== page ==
City officials in Garth Brooks' hometown of Tulsa, Oklahoma have temporarily renamed a number of streets in his honour to mark his first concerts there in nearly 20 years.
On Jan. 9, the country music icon and his wife Trisha Yearwood will bring their tour to the city's BOK Center for seven shows.
In honour of his triumphant return, a number of the streets surrounding the venue have been renamed with titles of some of Brooks' hit songs, including Low Places Lane, Thunder Rolls Road, and Shameless Boulevard.
Brooks, who has not performed in Tulsa in 17 years, admits he is especially excited for his homecoming shows, telling TasteofCountry.com, "The great thing that I can't wait to see - there's a lot of friends that we made that never had seen us as a musician or an artist. They know us as somebody totally different. So watching their faces that night I'm on stage, I think I'm gonna get to see a lot of reactions that I wasn't expecting."
JOHNNY CASH TRIBUTE AT FOLSOM STATE PRISON IN CALIFORNIA
Organizers of a Johnny Cash tribute in the U.S. are determined the finished product will not be a Disneyland-style fun park.
The rock 'n' roll legend famously performed several times at Folsom State Prison in California in the 1960s to boost inmates' morale, and local officials are honouring the star with the Johnny Cash Trail and Overpass attraction.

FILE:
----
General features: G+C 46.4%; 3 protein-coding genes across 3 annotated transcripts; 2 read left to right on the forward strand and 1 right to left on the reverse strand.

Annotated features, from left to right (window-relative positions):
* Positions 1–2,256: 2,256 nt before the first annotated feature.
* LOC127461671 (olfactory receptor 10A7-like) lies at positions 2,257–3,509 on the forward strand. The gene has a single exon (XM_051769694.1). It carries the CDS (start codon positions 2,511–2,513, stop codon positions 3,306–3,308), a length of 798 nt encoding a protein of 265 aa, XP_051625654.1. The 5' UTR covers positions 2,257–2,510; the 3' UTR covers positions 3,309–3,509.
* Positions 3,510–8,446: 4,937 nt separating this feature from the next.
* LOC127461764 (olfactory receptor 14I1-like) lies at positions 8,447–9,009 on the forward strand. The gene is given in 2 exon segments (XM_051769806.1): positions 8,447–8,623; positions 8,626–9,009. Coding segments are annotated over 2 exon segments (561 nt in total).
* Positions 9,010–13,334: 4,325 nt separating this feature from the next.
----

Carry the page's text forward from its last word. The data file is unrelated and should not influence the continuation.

A $3.8 million pedestrian and cycle route was unveiled in October 2014 as part of the project, and organizers are now working towards installing artworks, a Ring of Fire amphitheatre, and a 12-metre tall statue of Cash in a nearby park as part of the tribute.
However, they are determined to keep the finished venture classy and avoid turning it into a money-spinning tourist hotspot.
Adan Romo, a California-based artist who is involved in the project, tells Uncut magazine, "There was a real danger of making it a Disney-type experiment. It's a sensitive subject as you've got the prison, the music, Johnny Cash's legacy, and various needs of the city. Ultimately, I whittled it to how empathetic he was and his ability to connect on a human level. That's what drew him to the prison. He went through this dark period and it seemed like his visit to Folsom was as much about his own redemption as it was for the inmates."
The venture is being overseen by Cash's daughter Cindy, who tells the publication, "Pulling up to the prison for the first time brought back a lot of memories... Dad had never been in prison as an inmate, but that concert made half the world believe he had been. It changed his life and gave him the bad boy image. But at the same time he kept that respect and dignity."